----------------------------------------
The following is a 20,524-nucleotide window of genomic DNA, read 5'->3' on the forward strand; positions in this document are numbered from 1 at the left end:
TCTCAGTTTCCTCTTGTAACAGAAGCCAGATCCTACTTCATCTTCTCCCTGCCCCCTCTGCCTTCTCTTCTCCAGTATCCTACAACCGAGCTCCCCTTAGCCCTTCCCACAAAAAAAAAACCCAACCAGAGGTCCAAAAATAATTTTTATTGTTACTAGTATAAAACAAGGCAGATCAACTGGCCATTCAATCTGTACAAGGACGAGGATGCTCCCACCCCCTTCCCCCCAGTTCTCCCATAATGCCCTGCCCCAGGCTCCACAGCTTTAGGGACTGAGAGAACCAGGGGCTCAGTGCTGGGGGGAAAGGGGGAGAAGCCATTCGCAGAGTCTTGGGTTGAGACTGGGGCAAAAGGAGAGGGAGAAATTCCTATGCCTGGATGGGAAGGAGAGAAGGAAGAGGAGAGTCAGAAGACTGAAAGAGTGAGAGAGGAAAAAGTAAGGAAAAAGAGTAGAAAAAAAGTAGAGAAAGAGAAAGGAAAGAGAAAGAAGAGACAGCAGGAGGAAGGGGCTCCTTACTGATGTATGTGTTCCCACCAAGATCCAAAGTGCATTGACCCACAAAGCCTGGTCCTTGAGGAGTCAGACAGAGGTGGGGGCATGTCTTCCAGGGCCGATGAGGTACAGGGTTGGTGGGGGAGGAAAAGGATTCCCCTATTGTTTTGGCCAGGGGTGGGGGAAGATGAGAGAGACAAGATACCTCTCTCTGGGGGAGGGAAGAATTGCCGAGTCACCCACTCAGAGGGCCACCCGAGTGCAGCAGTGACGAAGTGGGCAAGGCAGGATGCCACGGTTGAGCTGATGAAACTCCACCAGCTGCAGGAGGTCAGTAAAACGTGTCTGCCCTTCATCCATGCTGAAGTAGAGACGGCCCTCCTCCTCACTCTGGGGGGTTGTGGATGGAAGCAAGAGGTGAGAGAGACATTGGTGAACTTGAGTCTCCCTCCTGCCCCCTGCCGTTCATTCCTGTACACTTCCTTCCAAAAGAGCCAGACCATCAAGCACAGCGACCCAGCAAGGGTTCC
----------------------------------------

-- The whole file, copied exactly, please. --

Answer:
The following is a 20,524-nucleotide window of genomic DNA, read 5'->3' on the forward strand; positions in this document are numbered from 1 at the left end:
TCTCAGTTTCCTCTTGTAACAGAAGCCAGATCCTACTTCATCTTCTCCCTGCCCCCTCTGCCTTCTCTTCTCCAGTATCCTACAACCGAGCTCCCCTTAGCCCTTCCCACAAAAAAAAAACCCAACCAGAGGTCCAAAAATAATTTTTATTGTTACTAGTATAAAACAAGGCAGATCAACTGGCCATTCAATCTGTACAAGGACGAGGATGCTCCCACCCCCTTCCCCCCAGTTCTCCCATAATGCCCTGCCCCAGGCTCCACAGCTTTAGGGACTGAGAGAACCAGGGGCTCAGTGCTGGGGGGAAAGGGGGAGAAGCCATTCGCAGAGTCTTGGGTTGAGACTGGGGCAAAAGGAGAGGGAGAAATTCCTATGCCTGGATGGGAAGGAGAGAAGGAAGAGGAGAGTCAGAAGACTGAAAGAGTGAGAGAGGAAAAAGTAAGGAAAAAGAGTAGAAAAAAAGTAGAGAAAGAGAAAGGAAAGAGAAAGAAGAGACAGCAGGAGGAAGGGGCTCCTTACTGATGTATGTGTTCCCACCAAGATCCAAAGTGCATTGACCCACAAAGCCTGGTCCTTGAGGAGTCAGACAGAGGTGGGGGCATGTCTTCCAGGGCCGATGAGGTACAGGGTTGGTGGGGGAGGAAAAGGATTCCCCTATTGTTTTGGCCAGGGGTGGGGGAAGATGAGAGAGACAAGATACCTCTCTCTGGGGGAGGGAAGAATTGCCGAGTCACCCACTCAGAGGGCCACCCGAGTGCAGCAGTGACGAAGTGGGCAAGGCAGGATGCCACGGTTGAGCTGATGAAACTCCACCAGCTGCAGGAGGTCAGTAAAACGTGTCTGCCCTTCATCCATGCTGAAGTAGAGACGGCCCTCCTCCTCACTCTGGGGGGTTGTGGATGGAAGCAAGAGGTGAGAGAGACATTGGTGAACTTGAGTCTCCCTCCTGCCCCCTGCCGTTCATTCCTGTACACTTCCTTCCAAAAGAGCCAGACCATCAAGCACAGCGACCCAGCAAGGGTTCC